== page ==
South American and African countries have already expressed interest in taking in Palestinian Arab refugees from the Gaza Strip in return for monetary compensation, Likud Knesset member Danny Danon said on Monday.
Israel’s former ambassador to the United Nations, who has floated the idea of the transfer of Gazans as part of his five-point plan for the post-war period, told Israeli broadcaster Kan Reshet Bet that Israel should “make it easier” on those Palestinians who wish to leave the Strip for other countries.
Danon noted that Canada said last week that it would expand immigration for Gazans, referring to Canadian Immigration, Refugees and Citizenship Minister Marc Miller’s Dec. 21 announcement that he would enact measures to allow extended families of Gazans with Canadian citizenship to enter the country.
“Migration happens in every war, look at what happened in Syria,” said Danon. (More than 5 million Syrian refugees are registered with the U.N.’s refugee agency. This does not include those who went to Europe.)
The interviewer questioned the feasibility of the plan as both Egypt and Jordan have cautioned that if Israel considers directing Gazans into their territories, it would mean war. Danon replied, “Look what happened during the Syrian civil war. Jordan made the identical statement. Now there are one-and-a-half million Syrian refugees in Jordan.”
The Arab countries, he continued, “have an obligation to help the Palestinians. Let them help instead of giving inflammatory speeches.”
He emphasized that the plan doesn’t involve large numbers.
“Even if every country took 10,000, 20,000 Gazans—that’s significant,” he said, echoing a Nov. 13 Wall Street Journal op-ed he co-wrote with Ram Ben-Barak, member of the opposition Yesh Atid Party, titled “The West Should Welcome Gaza Refugees.”
“One idea is for countries around the world to accept limited numbers of Gazan families who have expressed a desire to relocate,” they wrote. “Even if countries took in as few as 10,000 people each, it would help alleviate the crisis.”
Danon’s plan received criticism from some quarters, less for the idea as a whole than for including America and Europe as target countries.
Tony Badran, news editor and Levant analyst for Tablet Magazine, called that aspect of Danon’s program “sheer lunacy.”
“Set aside the shortsightedness, from the Israeli vantage point, of seeding American and Western societies with more people who hate Israel and support its enemies,” Badran wrote in a letter to the Wall Street Journal. “America cannot and should not accept more people from sick societies, never mind likely terror supporters and anti-Semites. That is an act of national suicide.”
Daniel Pipes, president of the Middle East Forum, also writing in the Journal, said that while the idea of emigration by people “who wish to improve their lives” is a “positive impulse in itself,” it’s generally preferable that refugees “remain within their own cultural zone. That is where they most readily fit in, where they can stay truest to their traditions, best find economic roles, most easily can return home, and least disrupt the host society.”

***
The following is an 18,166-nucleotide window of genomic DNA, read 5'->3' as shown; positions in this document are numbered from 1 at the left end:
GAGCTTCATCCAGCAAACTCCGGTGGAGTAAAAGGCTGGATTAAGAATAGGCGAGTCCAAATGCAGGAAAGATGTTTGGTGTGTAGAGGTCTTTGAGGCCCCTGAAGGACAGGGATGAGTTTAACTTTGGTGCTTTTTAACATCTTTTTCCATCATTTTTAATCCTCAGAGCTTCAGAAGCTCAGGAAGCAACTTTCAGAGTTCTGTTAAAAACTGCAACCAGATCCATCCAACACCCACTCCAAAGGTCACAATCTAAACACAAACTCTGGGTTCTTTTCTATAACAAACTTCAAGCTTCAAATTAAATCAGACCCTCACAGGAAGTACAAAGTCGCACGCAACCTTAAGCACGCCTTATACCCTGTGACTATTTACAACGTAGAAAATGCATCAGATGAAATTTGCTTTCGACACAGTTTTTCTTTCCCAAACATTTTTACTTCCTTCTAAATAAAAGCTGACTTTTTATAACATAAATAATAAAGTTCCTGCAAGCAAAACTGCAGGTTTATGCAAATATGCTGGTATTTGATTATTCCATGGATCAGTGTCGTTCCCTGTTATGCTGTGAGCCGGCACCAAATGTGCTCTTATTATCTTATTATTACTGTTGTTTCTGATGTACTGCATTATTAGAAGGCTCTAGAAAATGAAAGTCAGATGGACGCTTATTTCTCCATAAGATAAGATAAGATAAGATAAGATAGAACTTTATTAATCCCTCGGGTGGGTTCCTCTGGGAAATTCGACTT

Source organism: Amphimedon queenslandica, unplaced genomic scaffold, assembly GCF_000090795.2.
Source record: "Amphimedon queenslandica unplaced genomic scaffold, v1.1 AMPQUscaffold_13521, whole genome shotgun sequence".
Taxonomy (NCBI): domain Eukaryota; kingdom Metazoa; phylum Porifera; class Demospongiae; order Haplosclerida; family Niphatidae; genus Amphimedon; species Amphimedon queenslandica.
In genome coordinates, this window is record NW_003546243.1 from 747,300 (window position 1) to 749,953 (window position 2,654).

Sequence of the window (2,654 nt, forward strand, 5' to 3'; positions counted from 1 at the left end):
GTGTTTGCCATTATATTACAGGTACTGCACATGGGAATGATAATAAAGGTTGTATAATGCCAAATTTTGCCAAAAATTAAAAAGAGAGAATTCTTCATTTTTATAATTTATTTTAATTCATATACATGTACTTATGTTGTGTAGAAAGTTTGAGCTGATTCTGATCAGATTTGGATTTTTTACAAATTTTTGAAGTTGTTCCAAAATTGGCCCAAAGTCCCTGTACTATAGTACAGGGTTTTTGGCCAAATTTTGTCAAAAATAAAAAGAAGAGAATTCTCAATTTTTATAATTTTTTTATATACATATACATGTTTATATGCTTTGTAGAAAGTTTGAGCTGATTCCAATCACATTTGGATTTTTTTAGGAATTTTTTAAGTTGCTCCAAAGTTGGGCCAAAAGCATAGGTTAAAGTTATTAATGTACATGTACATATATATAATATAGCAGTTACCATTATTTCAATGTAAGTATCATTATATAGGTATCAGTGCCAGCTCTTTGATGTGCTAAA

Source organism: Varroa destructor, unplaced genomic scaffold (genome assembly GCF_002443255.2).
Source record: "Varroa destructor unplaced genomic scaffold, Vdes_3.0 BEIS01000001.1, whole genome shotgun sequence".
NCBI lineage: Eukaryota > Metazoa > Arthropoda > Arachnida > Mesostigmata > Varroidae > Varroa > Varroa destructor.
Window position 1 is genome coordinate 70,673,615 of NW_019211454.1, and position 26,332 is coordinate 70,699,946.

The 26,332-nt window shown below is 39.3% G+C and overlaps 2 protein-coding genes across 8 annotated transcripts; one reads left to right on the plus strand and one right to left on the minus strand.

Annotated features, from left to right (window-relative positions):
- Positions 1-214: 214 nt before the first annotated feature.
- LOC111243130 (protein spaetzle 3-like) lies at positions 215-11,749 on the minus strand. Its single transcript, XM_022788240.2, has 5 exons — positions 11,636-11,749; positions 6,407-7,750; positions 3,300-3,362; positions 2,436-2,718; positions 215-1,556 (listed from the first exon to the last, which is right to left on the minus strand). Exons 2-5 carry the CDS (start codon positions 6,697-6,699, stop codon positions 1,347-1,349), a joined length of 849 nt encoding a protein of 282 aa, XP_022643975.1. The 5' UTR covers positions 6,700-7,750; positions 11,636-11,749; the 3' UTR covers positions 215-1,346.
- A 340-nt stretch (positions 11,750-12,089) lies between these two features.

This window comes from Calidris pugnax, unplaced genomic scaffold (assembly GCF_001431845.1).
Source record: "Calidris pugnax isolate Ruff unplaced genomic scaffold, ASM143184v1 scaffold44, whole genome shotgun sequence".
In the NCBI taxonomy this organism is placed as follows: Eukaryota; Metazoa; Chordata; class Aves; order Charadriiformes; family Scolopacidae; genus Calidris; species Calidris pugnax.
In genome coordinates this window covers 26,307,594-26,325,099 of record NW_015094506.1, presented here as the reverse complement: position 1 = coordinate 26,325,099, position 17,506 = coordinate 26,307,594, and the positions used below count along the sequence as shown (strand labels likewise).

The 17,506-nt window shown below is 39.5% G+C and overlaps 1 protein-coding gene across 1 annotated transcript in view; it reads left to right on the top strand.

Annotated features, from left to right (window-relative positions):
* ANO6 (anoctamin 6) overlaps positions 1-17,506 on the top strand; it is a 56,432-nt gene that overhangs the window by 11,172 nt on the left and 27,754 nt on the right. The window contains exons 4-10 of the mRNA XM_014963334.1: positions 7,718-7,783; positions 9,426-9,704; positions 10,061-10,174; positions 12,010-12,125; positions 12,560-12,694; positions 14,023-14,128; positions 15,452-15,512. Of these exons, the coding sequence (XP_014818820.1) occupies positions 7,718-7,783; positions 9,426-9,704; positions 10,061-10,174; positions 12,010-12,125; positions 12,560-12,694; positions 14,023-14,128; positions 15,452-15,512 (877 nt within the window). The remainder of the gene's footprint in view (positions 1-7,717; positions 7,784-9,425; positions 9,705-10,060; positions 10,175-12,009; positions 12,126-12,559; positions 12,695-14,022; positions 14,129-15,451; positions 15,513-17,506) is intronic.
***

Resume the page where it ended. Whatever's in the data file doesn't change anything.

GOP presidential candidate Nikki Haley told ABC News last week that Palestinians should be sent to “pro-Hamas countries,” listing Qatar, Iran and Turkey. “Where are the friends of those pro-Hamas people? Where are the friends of Gaza? They should be the ones doing what they need to do to save them,” she said.
In early December, an initiative was submitted to the U.S. Congress calling for conditioning foreign aid to Arab countries on their accepting refugees from Gaza. Countries named were Egypt, Iraq, Yemen and Turkey.
It referred to assisting Gazans to relocate away from the “tyrannical oppression of Hamas” as “correct, moral and humane.”
While population transfer remains a controversial subject, voices recently raised in its favor have attracted the attention of long-time observers of the Israel-Palestinian conflict such as Martin Sherman, founder of the Israel Institute for Strategic Studies, who noted that such calls are no longer reserved to the “extreme right,” but are coming from “prominent left-leaning” figures like Ben-Barak.
Sherman noted that Ben-Barak, on a popular TV channel, in noting a senior Hamas official’s comment that the entire Gazan population was made up of refugees, said, “So if all of Gaza is made up of refugees, let’s disperse them around the world. There are 2.5 million people over there. [If] each country will take twenty thousand people—100 countries… It’s humane, it’s obvious.”
Sherman also noted that American politicians with impeccable left-wing credentials have called for bringing in Gaza refugees, including New York Reps. Alexandria Ocasio-Cortez and Jamaal Bowman, who told The New York Post that the United States “should be prepared to welcome refugees from Palestine.”
Proposals for the transfer of Arabs from Palestine have been discussed for years, both inside and outside of Israel.
One of the most famous proponents of transfer was U.S. President Herbert Hoover, who saw transfer as a just solution to the highly volatile Arab-Jewish conflict, urging the peaceable relocation of “the bulk” of Palestinian Arabs to Iraq, which at the time was in need of population growth to develop its economy.
Population transfer has at times gained international favor as a humane solution. After the Greco-Turkish War of 1919–1922, an involuntary population exchange took place between Greece and Turkey involving some 2 million people.
Norwegian explorer turned diplomat Fridtjof Nansen won a Nobel Peace Prize in 1922 in part for his efforts to negotiate that exchange.